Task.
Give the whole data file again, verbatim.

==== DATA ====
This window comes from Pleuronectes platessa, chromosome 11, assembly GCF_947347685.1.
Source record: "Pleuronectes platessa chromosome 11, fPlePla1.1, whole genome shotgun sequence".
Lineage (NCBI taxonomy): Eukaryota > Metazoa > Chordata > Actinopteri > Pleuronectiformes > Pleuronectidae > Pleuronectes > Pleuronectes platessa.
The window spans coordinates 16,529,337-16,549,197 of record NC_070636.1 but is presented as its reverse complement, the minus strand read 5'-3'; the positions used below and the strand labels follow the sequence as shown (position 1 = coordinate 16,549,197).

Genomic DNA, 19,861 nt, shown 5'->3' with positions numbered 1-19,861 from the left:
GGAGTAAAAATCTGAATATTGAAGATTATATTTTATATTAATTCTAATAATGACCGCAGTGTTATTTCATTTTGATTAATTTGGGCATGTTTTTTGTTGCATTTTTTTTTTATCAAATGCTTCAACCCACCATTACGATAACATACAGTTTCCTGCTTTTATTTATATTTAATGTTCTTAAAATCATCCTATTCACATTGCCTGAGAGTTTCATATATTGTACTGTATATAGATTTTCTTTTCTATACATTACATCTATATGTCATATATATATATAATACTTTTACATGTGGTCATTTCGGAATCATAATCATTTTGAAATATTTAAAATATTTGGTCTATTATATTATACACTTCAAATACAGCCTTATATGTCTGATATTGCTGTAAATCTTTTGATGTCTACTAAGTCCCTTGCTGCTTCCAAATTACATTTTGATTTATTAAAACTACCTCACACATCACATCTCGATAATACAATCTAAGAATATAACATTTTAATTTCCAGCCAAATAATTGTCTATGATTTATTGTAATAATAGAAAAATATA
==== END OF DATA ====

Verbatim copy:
This window comes from Pleuronectes platessa, chromosome 11, assembly GCF_947347685.1.
Source record: "Pleuronectes platessa chromosome 11, fPlePla1.1, whole genome shotgun sequence".
Lineage (NCBI taxonomy): Eukaryota > Metazoa > Chordata > Actinopteri > Pleuronectiformes > Pleuronectidae > Pleuronectes > Pleuronectes platessa.
The window spans coordinates 16,529,337-16,549,197 of record NC_070636.1 but is presented as its reverse complement, the minus strand read 5'-3'; the positions used below and the strand labels follow the sequence as shown (position 1 = coordinate 16,549,197).

Genomic DNA, 19,861 nt, shown 5'->3' with positions numbered 1-19,861 from the left:
GGAGTAAAAATCTGAATATTGAAGATTATATTTTATATTAATTCTAATAATGACCGCAGTGTTATTTCATTTTGATTAATTTGGGCATGTTTTTTGTTGCATTTTTTTTTTATCAAATGCTTCAACCCACCATTACGATAACATACAGTTTCCTGCTTTTATTTATATTTAATGTTCTTAAAATCATCCTATTCACATTGCCTGAGAGTTTCATATATTGTACTGTATATAGATTTTCTTTTCTATACATTACATCTATATGTCATATATATATATAATACTTTTACATGTGGTCATTTCGGAATCATAATCATTTTGAAATATTTAAAATATTTGGTCTATTATATTATACACTTCAAATACAGCCTTATATGTCTGATATTGCTGTAAATCTTTTGATGTCTACTAAGTCCCTTGCTGCTTCCAAATTACATTTTGATTTATTAAAACTACCTCACACATCACATCTCGATAATACAATCTAAGAATATAACATTTTAATTTCCAGCCAAATAATTGTCTATGATTTATTGTAATAATAGAAAAATATA